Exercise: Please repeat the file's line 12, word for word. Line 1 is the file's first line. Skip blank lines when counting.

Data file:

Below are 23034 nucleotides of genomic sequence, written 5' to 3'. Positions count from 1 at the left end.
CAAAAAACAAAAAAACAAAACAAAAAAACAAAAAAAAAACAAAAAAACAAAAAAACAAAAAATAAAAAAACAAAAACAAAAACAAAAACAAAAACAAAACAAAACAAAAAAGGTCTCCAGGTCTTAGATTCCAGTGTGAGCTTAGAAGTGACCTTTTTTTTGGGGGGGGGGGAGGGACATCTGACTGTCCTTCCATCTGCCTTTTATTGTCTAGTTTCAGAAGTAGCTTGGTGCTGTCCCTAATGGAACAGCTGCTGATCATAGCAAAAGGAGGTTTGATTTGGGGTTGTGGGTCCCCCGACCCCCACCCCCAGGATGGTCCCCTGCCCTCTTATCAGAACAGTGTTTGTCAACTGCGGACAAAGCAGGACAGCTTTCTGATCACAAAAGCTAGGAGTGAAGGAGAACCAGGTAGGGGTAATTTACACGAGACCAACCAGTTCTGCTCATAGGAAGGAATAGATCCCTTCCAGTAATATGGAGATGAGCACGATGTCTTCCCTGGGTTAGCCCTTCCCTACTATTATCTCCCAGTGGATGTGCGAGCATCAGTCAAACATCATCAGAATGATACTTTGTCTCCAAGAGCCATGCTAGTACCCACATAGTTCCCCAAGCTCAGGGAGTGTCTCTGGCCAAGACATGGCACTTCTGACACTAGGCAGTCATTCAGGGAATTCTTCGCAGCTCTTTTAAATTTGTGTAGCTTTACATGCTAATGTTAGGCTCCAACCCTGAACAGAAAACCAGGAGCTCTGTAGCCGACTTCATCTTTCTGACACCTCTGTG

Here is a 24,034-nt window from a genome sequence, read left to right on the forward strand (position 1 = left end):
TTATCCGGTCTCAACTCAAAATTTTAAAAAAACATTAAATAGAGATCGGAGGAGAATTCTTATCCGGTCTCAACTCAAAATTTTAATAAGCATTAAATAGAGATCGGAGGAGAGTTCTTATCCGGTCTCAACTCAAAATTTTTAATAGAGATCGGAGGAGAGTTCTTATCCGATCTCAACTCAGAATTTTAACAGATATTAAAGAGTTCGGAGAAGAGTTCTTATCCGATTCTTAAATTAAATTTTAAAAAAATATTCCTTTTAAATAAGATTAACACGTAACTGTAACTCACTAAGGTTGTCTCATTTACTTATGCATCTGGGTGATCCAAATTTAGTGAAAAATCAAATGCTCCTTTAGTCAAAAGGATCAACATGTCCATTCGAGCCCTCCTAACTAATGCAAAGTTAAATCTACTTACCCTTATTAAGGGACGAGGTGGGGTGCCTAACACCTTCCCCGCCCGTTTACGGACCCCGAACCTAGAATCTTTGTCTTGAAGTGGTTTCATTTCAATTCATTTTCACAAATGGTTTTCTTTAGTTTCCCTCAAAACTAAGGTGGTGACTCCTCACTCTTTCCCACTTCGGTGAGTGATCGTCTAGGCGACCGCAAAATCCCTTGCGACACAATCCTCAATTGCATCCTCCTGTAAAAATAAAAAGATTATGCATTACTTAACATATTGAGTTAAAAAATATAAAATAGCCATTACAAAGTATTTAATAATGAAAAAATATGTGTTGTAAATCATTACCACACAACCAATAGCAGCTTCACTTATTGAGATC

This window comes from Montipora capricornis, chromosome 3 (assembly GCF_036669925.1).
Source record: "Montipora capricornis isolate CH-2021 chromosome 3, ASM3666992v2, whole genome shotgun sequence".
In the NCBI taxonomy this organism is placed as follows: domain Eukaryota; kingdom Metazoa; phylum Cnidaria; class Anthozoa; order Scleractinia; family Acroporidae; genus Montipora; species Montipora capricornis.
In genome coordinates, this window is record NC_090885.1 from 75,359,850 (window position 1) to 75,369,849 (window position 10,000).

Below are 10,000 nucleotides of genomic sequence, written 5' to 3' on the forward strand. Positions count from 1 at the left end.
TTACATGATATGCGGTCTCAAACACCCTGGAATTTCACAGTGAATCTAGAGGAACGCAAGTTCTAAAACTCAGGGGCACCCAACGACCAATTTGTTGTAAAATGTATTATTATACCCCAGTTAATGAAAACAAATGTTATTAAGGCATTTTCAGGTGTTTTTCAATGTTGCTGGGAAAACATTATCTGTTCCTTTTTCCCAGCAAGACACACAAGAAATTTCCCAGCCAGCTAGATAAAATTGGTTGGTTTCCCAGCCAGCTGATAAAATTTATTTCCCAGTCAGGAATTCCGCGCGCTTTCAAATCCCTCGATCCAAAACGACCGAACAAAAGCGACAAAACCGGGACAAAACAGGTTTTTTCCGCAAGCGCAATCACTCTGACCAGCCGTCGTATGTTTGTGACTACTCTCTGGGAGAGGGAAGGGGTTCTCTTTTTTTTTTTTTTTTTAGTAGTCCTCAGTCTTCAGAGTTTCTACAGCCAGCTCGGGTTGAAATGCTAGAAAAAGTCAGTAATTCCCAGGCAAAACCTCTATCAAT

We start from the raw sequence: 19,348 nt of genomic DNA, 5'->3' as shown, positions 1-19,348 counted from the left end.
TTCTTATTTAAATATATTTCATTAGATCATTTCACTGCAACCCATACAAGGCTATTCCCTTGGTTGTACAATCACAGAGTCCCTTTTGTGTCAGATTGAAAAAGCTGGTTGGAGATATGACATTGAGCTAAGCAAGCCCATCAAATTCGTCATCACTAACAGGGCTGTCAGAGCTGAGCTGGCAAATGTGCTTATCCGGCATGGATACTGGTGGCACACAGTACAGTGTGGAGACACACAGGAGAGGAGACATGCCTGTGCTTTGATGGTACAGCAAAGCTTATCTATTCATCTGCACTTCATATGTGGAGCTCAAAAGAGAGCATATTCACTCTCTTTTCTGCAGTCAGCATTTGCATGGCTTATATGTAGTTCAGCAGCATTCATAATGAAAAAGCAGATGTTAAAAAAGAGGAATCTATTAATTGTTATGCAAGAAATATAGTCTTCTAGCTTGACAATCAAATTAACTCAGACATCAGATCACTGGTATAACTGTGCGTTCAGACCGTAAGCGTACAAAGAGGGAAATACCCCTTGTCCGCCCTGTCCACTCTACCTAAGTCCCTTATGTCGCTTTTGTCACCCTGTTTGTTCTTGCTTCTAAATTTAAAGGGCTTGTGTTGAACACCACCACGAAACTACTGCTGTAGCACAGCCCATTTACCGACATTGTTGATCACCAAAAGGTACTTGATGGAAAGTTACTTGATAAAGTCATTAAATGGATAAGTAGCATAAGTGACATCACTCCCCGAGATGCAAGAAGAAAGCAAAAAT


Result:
TTCTTATTTAAATATATTTCATTAGATCATTTCACTGCAACCCATACAAGGCTATTCCCTTGGTTGTACAATCACAGAGTCCCTTTTGTGTCAGATTGAAAAAGCTGGTTGGAGATATGACATTGAGCTAAGCAAGCCCATCAAATTCGTCATCACTAACAGGGCTGTCAGAGCTGAGCTGGCAAATGTGCTTATCCGGCATGGATACTGGTGGCACACAGTACAGTGTGGAGACACACAGGAGAGGAGACATGCCTGTGCTTTGATGGTACAGCAAAGCTTATCTATTCATCTGCACTTCATATGTGGAGCTCAAAAGAGAGCATATTCACTCTCTTTTCTGCAGTCAGCATTTGCATGGCTTATATGTAGTTCAGCAGCATTCATAATGAAAAAGCAGATGTTAAAAAAGAGGAATCTATTAATTGTTATGCAAGAAATATAGTCTTCTAGCTTGACAATCAAATTAACTCAGACATCAGATCACTGGTATAACTGTGCGTTCAGACCGTAAGCGTACAAAGAGGGAAATACCCCTTGTCCGCCCTGTCCACTCTACCTAAGTCCCTTATGTCGCTTTTGTCACCCTGTTTGTTCTTGCTTCTAAATTTAAAGGGCTTGTGTTGAACACCACCACGAAACTACTGCTGTAGCACAGCCCATTTACCGACATTGTTGATCACCAAAAGGTACTTGATGGAAAGTTACTTGATAAAGTCATTAAATGGATAAGTAGCATAAGTGACATCACTCCCCGAGATGCAAGAAGAAAGCAAAAAT